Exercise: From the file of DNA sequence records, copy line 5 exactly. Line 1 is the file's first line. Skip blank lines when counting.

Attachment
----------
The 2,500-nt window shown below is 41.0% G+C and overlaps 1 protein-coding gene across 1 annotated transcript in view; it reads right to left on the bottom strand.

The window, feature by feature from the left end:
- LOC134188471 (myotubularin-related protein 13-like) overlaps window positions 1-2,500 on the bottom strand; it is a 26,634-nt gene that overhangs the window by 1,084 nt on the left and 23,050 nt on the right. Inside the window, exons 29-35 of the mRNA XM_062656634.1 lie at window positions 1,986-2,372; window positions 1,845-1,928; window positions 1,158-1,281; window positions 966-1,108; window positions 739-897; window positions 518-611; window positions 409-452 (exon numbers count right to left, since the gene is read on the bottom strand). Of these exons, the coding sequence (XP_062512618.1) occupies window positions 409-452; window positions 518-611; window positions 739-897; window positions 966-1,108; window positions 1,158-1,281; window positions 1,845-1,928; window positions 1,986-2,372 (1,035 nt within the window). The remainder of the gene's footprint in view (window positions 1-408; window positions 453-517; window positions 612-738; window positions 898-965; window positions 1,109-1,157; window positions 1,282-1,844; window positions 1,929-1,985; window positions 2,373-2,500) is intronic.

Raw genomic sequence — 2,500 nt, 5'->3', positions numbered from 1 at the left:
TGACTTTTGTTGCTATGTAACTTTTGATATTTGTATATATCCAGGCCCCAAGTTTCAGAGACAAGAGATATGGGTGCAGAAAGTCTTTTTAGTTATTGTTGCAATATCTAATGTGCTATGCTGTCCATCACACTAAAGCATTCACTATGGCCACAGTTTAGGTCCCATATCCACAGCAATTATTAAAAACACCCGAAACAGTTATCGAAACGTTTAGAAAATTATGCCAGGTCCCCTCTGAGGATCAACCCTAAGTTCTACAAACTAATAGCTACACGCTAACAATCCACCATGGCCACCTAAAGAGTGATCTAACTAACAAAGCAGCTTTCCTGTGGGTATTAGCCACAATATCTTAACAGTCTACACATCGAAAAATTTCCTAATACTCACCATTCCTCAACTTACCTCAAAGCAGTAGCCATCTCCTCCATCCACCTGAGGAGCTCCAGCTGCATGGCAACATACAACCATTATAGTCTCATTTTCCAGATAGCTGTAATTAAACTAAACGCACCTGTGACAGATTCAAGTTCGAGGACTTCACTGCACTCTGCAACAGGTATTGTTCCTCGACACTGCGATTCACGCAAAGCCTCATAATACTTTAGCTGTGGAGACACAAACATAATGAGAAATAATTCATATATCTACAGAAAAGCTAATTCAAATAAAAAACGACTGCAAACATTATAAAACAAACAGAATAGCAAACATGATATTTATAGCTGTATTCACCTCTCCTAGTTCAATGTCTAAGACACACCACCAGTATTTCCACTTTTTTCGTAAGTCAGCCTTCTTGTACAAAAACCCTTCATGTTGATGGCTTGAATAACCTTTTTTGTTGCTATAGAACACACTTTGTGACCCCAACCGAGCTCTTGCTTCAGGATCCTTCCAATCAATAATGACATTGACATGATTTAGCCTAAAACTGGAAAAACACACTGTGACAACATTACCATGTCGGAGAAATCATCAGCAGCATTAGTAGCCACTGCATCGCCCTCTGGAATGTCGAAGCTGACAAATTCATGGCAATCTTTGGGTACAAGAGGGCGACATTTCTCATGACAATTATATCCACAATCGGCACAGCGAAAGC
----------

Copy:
TGACTTTTGTTGCTATGTAACTTTTGATATTTGTATATATCCAGGCCCCAAGTTTCAGAGACAAGAGATATGGGTGCAGAAAGTCTTTTTAGTTATTGTTGCAATATCTAATGTGCTATGCTGTCCATCACACTAAAGCATTCACTATGGCCACAGTTTAGGTCCCATATCCACAGCAATTATTAAAAACACCCGAAACAGTTATCGAAACGTTTAGAAAATTATGCCAGGTCCCCTCTGAGGATCAACCCTAAGTTCTACAAACTAATAGCTACACGCTAACAATCCACCATGGCCACCTAAAGAGTGATCTAACTAACAAAGCAGCTTTCCTGTGGGTATTAGCCACAATATCTTAACAGTCTACACATCGAAAAATTTCCTAATACTCACCATTCCTCAACTTACCTCAAAGCAGTAGCCATCTCCTCCATCCACCTGAGGAGCTCCAGCTGCATGGCAACATACAACCATTATAGTCTCATTTTCCAGATAGCTGTAATTAAACTAAACGCACCTGTGACAGATTCAAGTTCGAGGACTTCACTGCACTCTGCAACAGGTATTGTTCCTCGACACTGCGATTCACGCAAAGCCTCATAATACTTTAGCTGTGGAGACACAAACATAATGAGAAATAATTCATATATCTACAGAAAAGCTAATTCAAATAAAAAACGACTGCAAACATTATAAAACAAACAGAATAGCAAACATGATATTTATAGCTGTATTCACCTCTCCTAGTTCAATGTCTAAGACACACCACCAGTATTTCCACTTTTTTCGTAAGTCAGCCTTCTTGTACAAAAACCCTTCATGTTGATGGCTTGAATAACCTTTTTTGTTGCTATAGAACACACTTTGTGACCCCAACCGAGCTCTTGCTTCAGGATCCTTCCAATCAATAATGACATTGACATGATTTAGCCTAAAACTGGAAAAACACACTGTGACAACATTACCATGTCGGAGAAATCATCAGCAGCATTAGTAGCCACTGCATCGCCCTCTGGAATGTCGAAGCTGACAAATTCATGGCAATCTTTGGGTACAAGAGGGCGACATTTCTCATGACAATTATATCCACAATCGGCACAGCGAAAGC